It now seems even more accessible since I’ve moved to Seattle, long known as the gateway to Alaska. One of the primary reasons for Seattle’s transformation from a small backwater town to thriving center of trade was due to the Alaska and Yukon gold rushes in the late 1800s, when Seattle merchants sold equipment to gullible miners headed north. Although the gold rush is over, in many respects Seattle still serves as the gateway to Alaska. It is the home of Alaskan Airlines, with direct flights to Anchorage several times per day. Further north, in Bellingham, Washington, you can catch one of the Alaska Marine Highway System’s ferries to Ketchikan, Alaska. If you don’t book early enough to reserve a cabin, however, you may find yourself pitching a tent on the ferry’s deck, which could be quite adventurous, albeit cold.

(Courtesy PRWeb)

Another option is to take a cruise. Several cruise lines operate out of Seattle for their Alaska bound cruises, including Princess cruises, Carnival, Holland America, and Celebrity. Now, I am not your typical cruise ship aficionado. In fact, I’ve never been on a cruise ship as none of the typical Caribbean or Greek island hopping itineraries have appealed to me. However, I think I would quite enjoy an Alaskan cruise. Walking onto a ship that is departing from the Seattle waterfront just a few miles from my apartment, and (for once) not having to hassle with airports, the TSA, delayed flights, rental cars, etc sounds ideal. A typical cruise ship itinerary includes Ketchikan, Tracy Arm Fjord, Juneau (home to one of my favorite breweries – Alaskan Brewing Company), Skagway, and Victoria, British Columbia (a great little city that we previously visited this past New Year’s). The only downside of the cruise is that you wouldn’t see much of the Alaskan interior – I’d like to visit Denali, for instance. So if I could just find a cruise that would let me disembark and wander around Alaska for a few weeks then hitch a ride back to Seattle, then that would be perfect 🙂

May 6, 2012

POTD: Big Sur

One of my favorite places in the United States; I’d live here if I could. That would likely require a few million dollars, though, so I might have to be content with moving to one of the larger California coastal cities and taking the occasional weekend trip to Big Sur.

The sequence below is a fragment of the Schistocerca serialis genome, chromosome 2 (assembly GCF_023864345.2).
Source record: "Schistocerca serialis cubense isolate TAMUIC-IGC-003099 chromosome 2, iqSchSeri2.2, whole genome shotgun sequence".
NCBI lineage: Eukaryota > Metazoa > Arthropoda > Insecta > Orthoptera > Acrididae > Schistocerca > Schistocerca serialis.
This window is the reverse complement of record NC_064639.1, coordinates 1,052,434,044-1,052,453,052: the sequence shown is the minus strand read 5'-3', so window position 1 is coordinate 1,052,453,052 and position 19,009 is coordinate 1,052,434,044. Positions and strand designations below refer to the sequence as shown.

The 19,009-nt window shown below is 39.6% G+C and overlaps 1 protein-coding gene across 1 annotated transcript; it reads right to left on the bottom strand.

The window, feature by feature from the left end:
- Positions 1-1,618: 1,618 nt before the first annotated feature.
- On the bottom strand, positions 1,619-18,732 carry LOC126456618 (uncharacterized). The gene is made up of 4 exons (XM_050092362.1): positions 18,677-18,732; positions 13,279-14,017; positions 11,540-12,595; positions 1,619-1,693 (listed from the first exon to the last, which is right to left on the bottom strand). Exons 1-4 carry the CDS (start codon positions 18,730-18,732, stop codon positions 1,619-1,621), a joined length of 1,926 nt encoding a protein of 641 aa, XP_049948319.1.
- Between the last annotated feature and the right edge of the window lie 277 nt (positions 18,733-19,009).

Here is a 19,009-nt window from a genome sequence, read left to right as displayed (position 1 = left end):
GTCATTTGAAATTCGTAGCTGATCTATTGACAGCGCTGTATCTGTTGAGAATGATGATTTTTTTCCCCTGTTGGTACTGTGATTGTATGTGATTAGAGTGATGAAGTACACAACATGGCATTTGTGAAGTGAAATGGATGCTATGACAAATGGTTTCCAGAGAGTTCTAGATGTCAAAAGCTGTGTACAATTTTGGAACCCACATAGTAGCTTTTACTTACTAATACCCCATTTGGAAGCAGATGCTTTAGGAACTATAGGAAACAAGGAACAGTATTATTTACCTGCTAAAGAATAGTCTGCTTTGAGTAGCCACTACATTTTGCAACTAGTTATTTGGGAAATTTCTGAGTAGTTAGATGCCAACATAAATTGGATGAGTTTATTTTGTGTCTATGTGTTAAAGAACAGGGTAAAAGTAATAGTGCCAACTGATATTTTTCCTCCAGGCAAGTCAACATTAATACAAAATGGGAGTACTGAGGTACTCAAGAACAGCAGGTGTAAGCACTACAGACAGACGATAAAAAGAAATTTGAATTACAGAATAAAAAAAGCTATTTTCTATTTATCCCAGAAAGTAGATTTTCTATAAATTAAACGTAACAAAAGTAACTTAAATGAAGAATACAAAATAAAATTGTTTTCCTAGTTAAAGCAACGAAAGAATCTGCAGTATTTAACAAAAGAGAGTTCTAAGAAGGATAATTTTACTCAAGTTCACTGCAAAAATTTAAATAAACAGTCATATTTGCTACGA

The last time I made the drive up the coast was in January 2010. There wasn’t much traffic then, but in the summer it can be pretty crowded with droves of tourists in rental cars and motorcyclists outfitted in gear from surdyke packing the two lane highway, gaping at the amazing views and pulling over to take the occasional photo. On a pleasant weekday in the winter, though, it can be miles before you pass another car. The weather is still relatively warm during the winter (compared to much of the U.S., anyways) so it is a perfect time to visit. Pack a picnic lunch, fill up the gas tank, and bring your sunglasses – you won’t regret this roadtrip.

May 5, 2012

POTD: Speakers’ Corner in Hyde Park

speakers corner hyde park

When I lived in London and my friends from the US would visit, I would always take them to Hyde Park. The park itself is lovely, especially on a warm summer’s day when you can enjoy a Pimm’s Cup at one of the hotels near Hyde Park, but the main attraction is really the Speakers’ Corner. Located in the northeast corner of the park, Speakers’ Corner is an area where you will find a number of people standing on stools, yelling about whatever subject they are most passionate about. Since most of the subjects tend to be controversial (politics, religion, etc) you’ll often find audience members arguing with and heckling the speakers standing before them. Robert’s Rules or Order definitely don’t apply here.

Londoners have been debating and heckling each other at Speakers’ Corner since the late 1800s. Some of the most well-known people to drag their soapboxes to Speakers’ Corner have been Karl Marx, Vladimir Lenin, and George Orwell. These days, you’ll often find, within mere feet of each other, a Christian preacher and Muslim imam arguing over religion, a socialist railing against the European Union, and a dejected football fan complaining about his team’s latest loss. Some speakers will have large crowds gathered around them, while others will find themselves ignored entirely. It’s an interesting, and always entertaining, showcase of London’s diversity, so if you find yourself in London on a pleasant Sunday morning, I’d recommend a visit to Speakers’ Corner. The closest London Underground station is Marble Arch on the Central Line.

May 2, 2012

POTD: False Klamath Cove

Taken during a morning drive through the Redwood Empire located on the foggy Northern California Coast.